While looking through an old journal yesterday, I came across this statement I had written at the top of one page, dated February 8. The year was 2005.
Below that statement, I listed out what I thought would be true of me if my soul were at rest (here are the answers I gave in 2005):
- I would enjoy my daughters more completely (they were 13 months old at the time)
- I would not hold John to unrealistic expectations (we had been married 3 and a half years by then)
- I would not dwell on all my life is lacking
- I would like myself
Yesterday, I asked this question on Twitter. Here are some of the responses:
If my soul were truly at rest, I would . . .
- worry less.
- dream bigger and expect more.
- make peace with disappointment.
- be peaceful without anxiety.
- love more people.
- smile more.
- create and risk more.
- stand taller and hold my head up more.
- think of others before myself.
- breathe deeper.
- notice more.
Then, I asked on Facebook, too. Here are about a third of the responses:
I’ve thought about this question over the past 24 hours a lot, and I’m pleased to say I would answer it differently now. I don’t feel pressure to enjoy my girls like I did then. I don’t hold John to impossible standards – at least, not to the extent I did before. Sometimes I think about what I’m lacking, but not in the same way.
And now? I like myself. Sure, I get on my own nerves sometimes. But in general I pretty much like myself.
In those areas for the most part, my soul is at rest. Today, I would answer that question like this:
- If my soul were truly at rest, I would laugh more, I would stop making so many lists, I would be able to sit still for longer periods of time, I wouldn’t make decisions out of fear.
I have experienced soul rest more completely now at 36 than I did at 28. I hope that continues to be true of me as I get older.
As I read your answers on Twitter and Facebook and as I thought about my own, the phrasing started to grate on me – to ask if your soul were truly at rest implies it never is. It keeps soul rest somewhere out there, beyond my ability to grasp. It could even bring shame and discouragement to consider all the ways your soul isn’t at rest and all the peace you lack as a result.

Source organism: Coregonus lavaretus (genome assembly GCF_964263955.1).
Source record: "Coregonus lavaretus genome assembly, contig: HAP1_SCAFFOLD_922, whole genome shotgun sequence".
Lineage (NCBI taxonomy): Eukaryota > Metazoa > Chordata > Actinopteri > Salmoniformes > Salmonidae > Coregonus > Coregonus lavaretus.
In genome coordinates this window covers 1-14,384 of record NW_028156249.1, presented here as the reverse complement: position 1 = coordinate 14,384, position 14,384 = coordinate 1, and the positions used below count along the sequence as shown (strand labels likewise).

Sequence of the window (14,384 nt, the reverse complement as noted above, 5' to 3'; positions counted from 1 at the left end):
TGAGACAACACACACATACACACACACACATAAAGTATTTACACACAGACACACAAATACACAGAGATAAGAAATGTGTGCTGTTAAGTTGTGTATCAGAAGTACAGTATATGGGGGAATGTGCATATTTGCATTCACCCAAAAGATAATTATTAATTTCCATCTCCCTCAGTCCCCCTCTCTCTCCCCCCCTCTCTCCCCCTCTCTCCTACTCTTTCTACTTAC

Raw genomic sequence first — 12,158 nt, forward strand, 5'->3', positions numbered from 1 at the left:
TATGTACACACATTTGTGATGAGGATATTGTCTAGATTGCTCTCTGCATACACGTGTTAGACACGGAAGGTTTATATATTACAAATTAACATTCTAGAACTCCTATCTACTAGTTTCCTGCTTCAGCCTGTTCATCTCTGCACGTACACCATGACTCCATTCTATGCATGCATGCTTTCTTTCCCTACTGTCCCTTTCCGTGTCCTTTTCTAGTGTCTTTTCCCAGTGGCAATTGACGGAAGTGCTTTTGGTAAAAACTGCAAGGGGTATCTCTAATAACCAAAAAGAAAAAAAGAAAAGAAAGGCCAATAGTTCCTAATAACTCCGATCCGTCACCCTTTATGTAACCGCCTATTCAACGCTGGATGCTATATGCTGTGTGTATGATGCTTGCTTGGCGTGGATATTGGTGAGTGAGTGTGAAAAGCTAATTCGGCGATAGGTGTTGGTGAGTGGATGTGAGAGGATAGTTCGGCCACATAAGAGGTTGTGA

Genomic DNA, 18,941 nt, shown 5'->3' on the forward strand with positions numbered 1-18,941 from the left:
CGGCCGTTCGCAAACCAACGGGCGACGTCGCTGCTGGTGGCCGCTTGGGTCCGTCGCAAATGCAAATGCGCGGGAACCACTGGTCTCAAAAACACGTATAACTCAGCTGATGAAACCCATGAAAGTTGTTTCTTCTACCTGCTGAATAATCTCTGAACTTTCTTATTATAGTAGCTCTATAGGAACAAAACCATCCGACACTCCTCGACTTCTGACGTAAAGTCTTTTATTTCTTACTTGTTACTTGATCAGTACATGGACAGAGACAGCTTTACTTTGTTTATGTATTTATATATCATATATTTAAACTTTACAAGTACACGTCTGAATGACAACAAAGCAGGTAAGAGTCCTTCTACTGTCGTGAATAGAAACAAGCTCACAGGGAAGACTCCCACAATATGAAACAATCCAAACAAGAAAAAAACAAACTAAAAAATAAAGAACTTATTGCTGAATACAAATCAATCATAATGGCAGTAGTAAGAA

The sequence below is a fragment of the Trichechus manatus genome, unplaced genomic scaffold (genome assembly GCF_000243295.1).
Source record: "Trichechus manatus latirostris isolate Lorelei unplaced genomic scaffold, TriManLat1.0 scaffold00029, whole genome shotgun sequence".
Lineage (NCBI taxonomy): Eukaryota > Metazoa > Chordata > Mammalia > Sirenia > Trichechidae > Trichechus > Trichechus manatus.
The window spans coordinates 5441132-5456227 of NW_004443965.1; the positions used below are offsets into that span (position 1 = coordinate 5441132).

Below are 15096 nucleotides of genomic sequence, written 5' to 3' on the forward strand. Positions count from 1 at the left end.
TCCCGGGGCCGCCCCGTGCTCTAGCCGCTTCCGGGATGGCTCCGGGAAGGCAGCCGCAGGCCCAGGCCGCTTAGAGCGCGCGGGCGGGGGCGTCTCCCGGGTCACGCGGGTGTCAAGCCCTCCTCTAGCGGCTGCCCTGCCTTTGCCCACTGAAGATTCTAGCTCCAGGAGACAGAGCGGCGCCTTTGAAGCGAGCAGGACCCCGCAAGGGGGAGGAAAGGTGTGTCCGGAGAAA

So I decided to re-phrase the statement.
I would rather take out the “if” altogether and replace it with “when” -
When my soul is truly at rest, I laugh more, I stop making so many lists, I am able to sit still for longer periods of time, I don’t make decisions out of fear.
Do you feel the difference there?
It feels kinder now – possible, livable, hopeful. It feels true.
Asking myself questions that matter are important for my own spiritual growth. But equally important is the tone I use when I ask the questions. I want to cast a hopeful vision, not weigh myself down with despair.
When Jesus invited the weary to come to Him in Matthew 11, it was an invitation to wear the light burden of love, not the heavy burden of shame.
“Are you tired? Worn out? Burned out on religion? Come to Me. Get away with Me and you’ll recover your life. I’ll show you how to take a real rest. Walk with Me and work with Me – watch how I do it.
Learn the unforced rhythms of grace. I won’t lay anything heavy or ill-fitting on you. Keep company with Me and you’ll learn to live freely and lightly.”
Matthew 11:28-30, Message
Instead of finishing this statement: If my soul were truly at rest . . .
I would stop searching.
I would take the risks I’m afraid of.
I would stop worrying.
Now, let’s finish this one: When my soul is truly at rest . . .
I stop searching.
I take risks.
See the difference? I think it matters.
What about you? What is true of you when your soul is at rest? Let’s practice remembering in the comments: